I have always been clear that we need to look after those in most need and that none of us want to see children go hungry. To date, regardless of which party has been in power, free school meals have only been provided to eligible pupils attending school during term-time and it is important that these arrangements return. In addition ministers have made available 63m local authority welfare assistance fund to provide essential food and other items to those that need it, a fund which will be active over this half-term holiday.
I believe that support is best delivered to the most vulnerable families via the welfare system and discretionary grants. Since March, an additional £9 billion has been injected into the welfare system above and beyond normal levels of support to help those who are most vulnerable. Support has been directly targeted at those on low incomes. Ministers also made available £63m local authority welfare assistance fund to provide essential food and other items to those that need it, a fund which will be active over this half-term holiday.
The standard allowance for Universal Credit increased on the 6th of April from £317.82 to £409.89 a month. The basic element of Working Tax Credit has increased by £1045 to £3040 from 6th April 2020 until 5th April 2021, benefitting more than four million households. I should emphasise that payments to those who are self-employed are not currently calculated using an assumed level of earnings, called a Minimum Income Floor. Instead, they are based on actual earnings.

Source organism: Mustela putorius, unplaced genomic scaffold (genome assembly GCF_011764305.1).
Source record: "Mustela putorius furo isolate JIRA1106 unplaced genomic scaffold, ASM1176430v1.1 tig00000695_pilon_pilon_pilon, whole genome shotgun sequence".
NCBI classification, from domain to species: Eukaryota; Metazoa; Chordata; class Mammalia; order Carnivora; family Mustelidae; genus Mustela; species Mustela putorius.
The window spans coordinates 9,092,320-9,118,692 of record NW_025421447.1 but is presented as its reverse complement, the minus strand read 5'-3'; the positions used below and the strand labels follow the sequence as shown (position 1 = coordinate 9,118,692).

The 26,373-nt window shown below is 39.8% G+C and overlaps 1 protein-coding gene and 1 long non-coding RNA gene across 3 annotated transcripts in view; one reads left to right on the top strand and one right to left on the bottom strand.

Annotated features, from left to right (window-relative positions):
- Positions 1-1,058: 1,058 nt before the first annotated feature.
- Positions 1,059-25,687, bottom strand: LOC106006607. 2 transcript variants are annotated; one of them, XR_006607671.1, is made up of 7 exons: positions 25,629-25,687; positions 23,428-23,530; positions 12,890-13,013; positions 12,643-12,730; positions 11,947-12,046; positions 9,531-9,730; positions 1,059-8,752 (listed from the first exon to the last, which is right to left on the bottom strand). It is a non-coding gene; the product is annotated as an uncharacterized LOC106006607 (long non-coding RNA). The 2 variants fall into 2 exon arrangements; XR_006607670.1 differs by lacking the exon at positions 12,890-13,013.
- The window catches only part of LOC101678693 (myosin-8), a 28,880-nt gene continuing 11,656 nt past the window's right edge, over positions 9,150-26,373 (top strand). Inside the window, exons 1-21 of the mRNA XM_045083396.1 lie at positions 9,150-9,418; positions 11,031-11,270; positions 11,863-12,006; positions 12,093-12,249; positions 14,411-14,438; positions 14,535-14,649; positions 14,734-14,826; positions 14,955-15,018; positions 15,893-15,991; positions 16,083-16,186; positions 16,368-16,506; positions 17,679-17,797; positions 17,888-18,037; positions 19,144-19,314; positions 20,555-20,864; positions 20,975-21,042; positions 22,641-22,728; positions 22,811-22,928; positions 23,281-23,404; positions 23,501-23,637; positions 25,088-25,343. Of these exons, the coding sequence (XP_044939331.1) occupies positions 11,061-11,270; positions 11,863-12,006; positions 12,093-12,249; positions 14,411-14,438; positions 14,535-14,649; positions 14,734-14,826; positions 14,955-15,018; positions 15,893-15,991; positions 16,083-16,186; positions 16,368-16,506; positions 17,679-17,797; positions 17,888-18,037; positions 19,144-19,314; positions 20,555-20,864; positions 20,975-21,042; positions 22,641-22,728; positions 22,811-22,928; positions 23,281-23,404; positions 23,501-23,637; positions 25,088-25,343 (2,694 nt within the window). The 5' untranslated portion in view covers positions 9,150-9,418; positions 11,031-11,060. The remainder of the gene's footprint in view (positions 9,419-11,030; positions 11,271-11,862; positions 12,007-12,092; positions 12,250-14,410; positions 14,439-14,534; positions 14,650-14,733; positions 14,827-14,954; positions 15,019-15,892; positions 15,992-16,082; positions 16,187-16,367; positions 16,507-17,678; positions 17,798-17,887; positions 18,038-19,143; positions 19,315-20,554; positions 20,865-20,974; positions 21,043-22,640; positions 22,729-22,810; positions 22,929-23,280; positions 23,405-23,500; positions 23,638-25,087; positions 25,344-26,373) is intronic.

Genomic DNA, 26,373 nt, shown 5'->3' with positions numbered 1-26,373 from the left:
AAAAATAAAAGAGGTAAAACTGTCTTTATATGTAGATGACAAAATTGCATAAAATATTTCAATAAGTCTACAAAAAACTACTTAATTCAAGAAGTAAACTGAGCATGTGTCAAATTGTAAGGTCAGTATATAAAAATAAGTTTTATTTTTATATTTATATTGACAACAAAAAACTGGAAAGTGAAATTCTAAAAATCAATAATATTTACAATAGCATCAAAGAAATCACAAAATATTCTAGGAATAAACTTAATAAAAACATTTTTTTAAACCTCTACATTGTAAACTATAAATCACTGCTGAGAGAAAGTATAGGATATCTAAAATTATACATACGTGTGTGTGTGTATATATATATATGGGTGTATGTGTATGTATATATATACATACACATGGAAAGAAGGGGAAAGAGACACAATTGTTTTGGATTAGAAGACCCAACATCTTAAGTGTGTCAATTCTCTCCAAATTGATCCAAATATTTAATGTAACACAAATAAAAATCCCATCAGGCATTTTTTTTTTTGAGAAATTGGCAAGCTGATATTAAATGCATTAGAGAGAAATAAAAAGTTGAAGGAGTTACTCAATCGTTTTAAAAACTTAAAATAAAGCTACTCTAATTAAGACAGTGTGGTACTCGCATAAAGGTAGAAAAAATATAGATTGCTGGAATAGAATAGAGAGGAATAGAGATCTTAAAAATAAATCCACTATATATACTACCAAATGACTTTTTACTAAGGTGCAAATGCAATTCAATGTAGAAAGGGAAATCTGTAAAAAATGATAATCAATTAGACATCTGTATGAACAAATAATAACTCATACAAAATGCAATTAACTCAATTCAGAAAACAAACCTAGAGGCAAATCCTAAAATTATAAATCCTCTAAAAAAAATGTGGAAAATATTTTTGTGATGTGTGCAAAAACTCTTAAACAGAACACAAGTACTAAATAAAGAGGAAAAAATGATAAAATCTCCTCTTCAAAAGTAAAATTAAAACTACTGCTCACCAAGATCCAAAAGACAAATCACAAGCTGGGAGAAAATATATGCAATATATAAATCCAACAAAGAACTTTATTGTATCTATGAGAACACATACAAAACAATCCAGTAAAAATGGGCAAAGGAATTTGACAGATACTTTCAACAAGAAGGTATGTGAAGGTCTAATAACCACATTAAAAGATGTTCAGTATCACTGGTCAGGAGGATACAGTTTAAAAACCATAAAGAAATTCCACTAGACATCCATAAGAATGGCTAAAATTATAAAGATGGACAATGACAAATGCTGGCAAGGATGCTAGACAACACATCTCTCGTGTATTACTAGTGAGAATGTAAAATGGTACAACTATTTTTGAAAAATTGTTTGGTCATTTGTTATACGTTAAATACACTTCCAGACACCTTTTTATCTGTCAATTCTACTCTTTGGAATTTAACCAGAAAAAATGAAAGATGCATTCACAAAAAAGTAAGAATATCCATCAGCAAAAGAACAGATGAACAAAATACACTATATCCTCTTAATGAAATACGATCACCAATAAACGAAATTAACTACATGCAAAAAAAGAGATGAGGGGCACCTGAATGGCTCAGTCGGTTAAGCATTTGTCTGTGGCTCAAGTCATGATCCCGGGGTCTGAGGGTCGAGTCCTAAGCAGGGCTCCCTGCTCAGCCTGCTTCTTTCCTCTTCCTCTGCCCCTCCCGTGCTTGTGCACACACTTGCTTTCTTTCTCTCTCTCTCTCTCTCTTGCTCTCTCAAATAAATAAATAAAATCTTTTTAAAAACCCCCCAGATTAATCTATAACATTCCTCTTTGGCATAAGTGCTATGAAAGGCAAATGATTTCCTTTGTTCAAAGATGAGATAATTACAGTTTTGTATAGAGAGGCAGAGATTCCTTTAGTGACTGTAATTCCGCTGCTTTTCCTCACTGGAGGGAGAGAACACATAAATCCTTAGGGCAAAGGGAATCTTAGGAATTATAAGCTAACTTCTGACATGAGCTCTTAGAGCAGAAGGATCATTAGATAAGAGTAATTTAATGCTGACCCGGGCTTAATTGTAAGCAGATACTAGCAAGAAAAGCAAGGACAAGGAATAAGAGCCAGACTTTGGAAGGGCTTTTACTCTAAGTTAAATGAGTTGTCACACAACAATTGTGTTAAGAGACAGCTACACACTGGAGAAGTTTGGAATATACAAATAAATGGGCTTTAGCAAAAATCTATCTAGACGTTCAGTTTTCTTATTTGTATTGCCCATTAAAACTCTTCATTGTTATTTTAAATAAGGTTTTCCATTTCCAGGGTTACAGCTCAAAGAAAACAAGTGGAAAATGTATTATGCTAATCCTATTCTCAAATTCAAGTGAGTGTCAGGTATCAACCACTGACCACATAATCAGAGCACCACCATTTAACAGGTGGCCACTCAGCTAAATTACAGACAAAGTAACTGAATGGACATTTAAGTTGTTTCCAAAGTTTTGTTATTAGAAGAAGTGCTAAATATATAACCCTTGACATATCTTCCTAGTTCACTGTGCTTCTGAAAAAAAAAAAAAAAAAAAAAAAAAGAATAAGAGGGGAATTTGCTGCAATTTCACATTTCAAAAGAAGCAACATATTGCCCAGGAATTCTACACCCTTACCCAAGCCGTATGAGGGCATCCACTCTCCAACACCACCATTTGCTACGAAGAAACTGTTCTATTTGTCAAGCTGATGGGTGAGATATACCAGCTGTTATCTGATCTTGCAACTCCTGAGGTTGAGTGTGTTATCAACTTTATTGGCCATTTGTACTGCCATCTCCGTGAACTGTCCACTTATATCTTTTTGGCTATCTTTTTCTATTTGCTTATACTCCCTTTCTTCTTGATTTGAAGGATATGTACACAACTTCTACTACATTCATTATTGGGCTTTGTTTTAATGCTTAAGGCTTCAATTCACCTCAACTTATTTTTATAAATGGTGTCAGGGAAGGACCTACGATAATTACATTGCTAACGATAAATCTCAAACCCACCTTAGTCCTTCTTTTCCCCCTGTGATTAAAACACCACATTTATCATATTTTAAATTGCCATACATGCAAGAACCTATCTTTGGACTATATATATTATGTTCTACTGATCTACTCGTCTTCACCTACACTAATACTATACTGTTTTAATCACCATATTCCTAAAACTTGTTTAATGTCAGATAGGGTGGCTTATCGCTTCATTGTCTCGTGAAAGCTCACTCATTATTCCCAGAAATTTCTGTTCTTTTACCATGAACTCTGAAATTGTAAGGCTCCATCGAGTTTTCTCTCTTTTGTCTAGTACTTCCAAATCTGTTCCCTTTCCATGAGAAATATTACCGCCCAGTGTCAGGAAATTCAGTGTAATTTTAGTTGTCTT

Regarding school holidays, over the summer, our Holiday Activities and Food Programme helped up to 50,000 disadvantaged children with free healthy meals and enriching activities. For the past three years we have been running these programmes in various parts of the country. We know from these schemes that some families do need extra support especially in the long summer holiday, but it is not all the children on free school meals that need the support. Indeed even when free food and activities are offered the majority of eligible children on free school meals do not take them up.
If we are planning any significant increase to the welfare state we need to engage with the taxpayer about how we can pay for this as it would almost certainly mean higher taxes. The alternative, of course, is that we spread welfare among many more people, which will mean that less will go to the people who are most in need.
You can watch my contribution in the debate here: https://parliamentlive.tv/event/index/9953142c-b63e-4140-9912-db2bf9f0597e?in=18:18:00&out=18:21:10